We present the results of a search for new candidate radio supernovaremnants (SNRs) in the nearby starburst irregular galaxies NGC 4214 andNGC 4395 using archived radio observations made with the Very LargeArray (VLA) at the wavelengths of 3.5 cm, 6 cm and 20 cm for NGC 4214and 6 cm and 20 cm for NGC 4395. These observations were analyzed aspart of our ongoing search for candidate radio SNRs in nearby galaxies:the goal of this search is to prepare a large sample of candidate radioSNRs for the purpose of a robust statistical study of the properties ofthese sources. Based on our analysis, we have confirmed the non-thermalnature of the discrete radio sources alpha and beta in NGC 4214 andclassify these sources as candidate radio SNRs based on their positionalcoincidences with HII regions in that galaxy. We have measured the fluxdensities of the two candidate radio SNRs at each wavelength andcalculated corresponding spectral indices: we have also measured fluxdensities of two other discrete radio sources in these galaxies - rho inNGC 4214 and #3 in NGC 4395 - which we suspect to be additionalcandidate radio SNRs based on their positional coincidences with otherHII regions in these galaxies. However, the radio data presentlyavailable for these sources cannot confirm such a classification andadditional observations are needed. We have also calculated the radioluminosities Lradio at the wavelength of 20 cm for these twocandidate radio SNRs as well as the corresponding values for the minimumtotal energy Emin required to power these radio sources viasynchrotron emission and the corresponding magnetic field strengthBmin. We have compared our mean calculated values for theseproperties with the mean values for populations of candidate radio SNRsin other starburst galaxies: while the values for Lradio andBmin are roughly comparable to the values seen in otherstarburst galaxies, the mean value for Emin is higher thanthe mean value of any other starburst galaxy. Finally, we include thesetwo candidate radio SNRs in a discussion of the Sigma-D relation forextragalactic candidate radio SNRs and find that these sources arelocated on the shallower end of the master Sigma-D relation for allextragalactic SNRs as derived by Urosevic et al. (2005).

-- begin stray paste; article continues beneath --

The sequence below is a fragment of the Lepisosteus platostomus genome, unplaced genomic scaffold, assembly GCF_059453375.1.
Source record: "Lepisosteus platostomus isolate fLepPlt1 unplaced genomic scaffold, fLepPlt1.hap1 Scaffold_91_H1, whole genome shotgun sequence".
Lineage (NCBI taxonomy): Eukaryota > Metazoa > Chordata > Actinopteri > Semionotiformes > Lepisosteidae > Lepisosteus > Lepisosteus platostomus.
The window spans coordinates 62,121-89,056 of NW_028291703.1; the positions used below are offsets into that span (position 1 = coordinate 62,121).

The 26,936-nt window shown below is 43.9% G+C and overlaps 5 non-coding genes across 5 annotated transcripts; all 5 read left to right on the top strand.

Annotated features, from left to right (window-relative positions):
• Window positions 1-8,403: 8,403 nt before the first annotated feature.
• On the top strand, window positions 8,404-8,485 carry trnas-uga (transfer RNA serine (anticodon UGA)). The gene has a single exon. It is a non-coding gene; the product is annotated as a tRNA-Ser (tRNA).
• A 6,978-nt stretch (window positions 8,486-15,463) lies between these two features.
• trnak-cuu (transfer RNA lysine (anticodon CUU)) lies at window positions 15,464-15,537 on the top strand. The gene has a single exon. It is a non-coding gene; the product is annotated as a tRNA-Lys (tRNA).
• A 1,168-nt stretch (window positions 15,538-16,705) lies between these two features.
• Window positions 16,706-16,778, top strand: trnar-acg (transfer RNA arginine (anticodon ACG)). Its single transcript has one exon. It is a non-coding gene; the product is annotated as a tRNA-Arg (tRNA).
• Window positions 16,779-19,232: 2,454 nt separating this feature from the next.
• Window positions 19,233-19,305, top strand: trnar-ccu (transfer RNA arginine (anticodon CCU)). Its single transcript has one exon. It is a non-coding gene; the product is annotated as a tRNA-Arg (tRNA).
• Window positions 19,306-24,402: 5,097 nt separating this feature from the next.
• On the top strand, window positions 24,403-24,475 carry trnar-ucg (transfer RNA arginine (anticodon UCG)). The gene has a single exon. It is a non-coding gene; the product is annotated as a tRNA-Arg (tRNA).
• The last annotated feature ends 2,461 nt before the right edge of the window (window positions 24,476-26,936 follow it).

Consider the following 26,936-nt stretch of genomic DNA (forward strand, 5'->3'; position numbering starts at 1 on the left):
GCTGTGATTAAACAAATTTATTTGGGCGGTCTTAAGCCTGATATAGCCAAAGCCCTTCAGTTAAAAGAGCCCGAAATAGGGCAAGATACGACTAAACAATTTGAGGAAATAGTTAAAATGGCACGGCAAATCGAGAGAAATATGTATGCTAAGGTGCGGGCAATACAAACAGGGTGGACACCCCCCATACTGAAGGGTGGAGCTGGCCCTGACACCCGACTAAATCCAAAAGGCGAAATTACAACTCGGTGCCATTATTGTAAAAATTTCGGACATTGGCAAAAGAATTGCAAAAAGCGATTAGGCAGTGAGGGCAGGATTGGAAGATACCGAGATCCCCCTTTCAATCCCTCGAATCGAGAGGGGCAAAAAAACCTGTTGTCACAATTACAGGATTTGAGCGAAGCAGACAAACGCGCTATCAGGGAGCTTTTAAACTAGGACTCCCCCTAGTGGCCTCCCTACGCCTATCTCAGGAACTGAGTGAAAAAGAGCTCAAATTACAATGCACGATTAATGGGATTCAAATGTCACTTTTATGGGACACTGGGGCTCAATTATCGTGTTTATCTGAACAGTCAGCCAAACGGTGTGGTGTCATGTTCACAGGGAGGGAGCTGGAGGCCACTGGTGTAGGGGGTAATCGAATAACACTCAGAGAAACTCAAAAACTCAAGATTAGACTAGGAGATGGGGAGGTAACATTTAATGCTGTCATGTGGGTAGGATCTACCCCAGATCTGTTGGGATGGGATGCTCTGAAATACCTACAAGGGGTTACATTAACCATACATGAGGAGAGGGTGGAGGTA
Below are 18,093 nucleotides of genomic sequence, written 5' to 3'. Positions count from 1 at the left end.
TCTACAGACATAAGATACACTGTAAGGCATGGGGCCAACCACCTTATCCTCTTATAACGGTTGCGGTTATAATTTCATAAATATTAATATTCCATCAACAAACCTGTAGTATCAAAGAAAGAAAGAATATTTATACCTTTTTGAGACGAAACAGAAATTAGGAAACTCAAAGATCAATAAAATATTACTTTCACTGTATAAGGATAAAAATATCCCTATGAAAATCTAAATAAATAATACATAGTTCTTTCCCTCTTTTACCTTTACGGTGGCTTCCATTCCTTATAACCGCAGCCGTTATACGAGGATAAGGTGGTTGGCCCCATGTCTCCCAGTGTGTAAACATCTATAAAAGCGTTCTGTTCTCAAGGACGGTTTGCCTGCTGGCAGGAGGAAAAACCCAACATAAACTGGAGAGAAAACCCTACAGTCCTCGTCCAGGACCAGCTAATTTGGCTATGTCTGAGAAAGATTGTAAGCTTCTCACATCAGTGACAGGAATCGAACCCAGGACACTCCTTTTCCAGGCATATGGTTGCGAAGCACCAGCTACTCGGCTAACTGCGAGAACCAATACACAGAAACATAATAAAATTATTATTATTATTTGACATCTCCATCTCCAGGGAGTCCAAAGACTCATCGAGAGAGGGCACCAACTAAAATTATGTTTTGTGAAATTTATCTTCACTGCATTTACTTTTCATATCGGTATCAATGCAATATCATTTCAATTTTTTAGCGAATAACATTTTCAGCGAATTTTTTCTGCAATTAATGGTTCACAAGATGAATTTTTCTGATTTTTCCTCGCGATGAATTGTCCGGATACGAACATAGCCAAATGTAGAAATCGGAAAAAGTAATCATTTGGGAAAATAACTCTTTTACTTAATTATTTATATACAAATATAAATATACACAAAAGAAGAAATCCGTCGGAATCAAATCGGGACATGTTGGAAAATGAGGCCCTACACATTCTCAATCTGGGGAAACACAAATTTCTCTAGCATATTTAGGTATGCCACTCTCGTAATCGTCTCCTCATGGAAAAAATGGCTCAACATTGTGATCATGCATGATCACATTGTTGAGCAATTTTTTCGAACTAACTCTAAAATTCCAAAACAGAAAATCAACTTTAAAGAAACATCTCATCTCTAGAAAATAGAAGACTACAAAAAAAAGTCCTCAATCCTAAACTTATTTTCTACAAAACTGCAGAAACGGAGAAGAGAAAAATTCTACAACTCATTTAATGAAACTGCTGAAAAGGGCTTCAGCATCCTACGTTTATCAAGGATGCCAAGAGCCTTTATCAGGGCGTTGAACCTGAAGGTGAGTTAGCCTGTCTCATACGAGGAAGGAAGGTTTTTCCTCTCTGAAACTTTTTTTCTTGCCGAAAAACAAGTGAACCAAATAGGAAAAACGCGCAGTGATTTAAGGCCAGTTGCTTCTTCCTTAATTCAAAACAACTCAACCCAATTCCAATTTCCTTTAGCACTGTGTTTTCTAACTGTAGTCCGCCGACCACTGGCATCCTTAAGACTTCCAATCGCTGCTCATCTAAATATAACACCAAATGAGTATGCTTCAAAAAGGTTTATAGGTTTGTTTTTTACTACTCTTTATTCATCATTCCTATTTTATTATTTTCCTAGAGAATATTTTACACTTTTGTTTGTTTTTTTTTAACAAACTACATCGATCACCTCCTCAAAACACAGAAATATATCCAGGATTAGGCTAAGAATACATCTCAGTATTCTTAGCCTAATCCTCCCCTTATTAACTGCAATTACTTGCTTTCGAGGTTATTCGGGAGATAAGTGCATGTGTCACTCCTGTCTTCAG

Chandra Observation of the Starburst Galaxy NGC 2146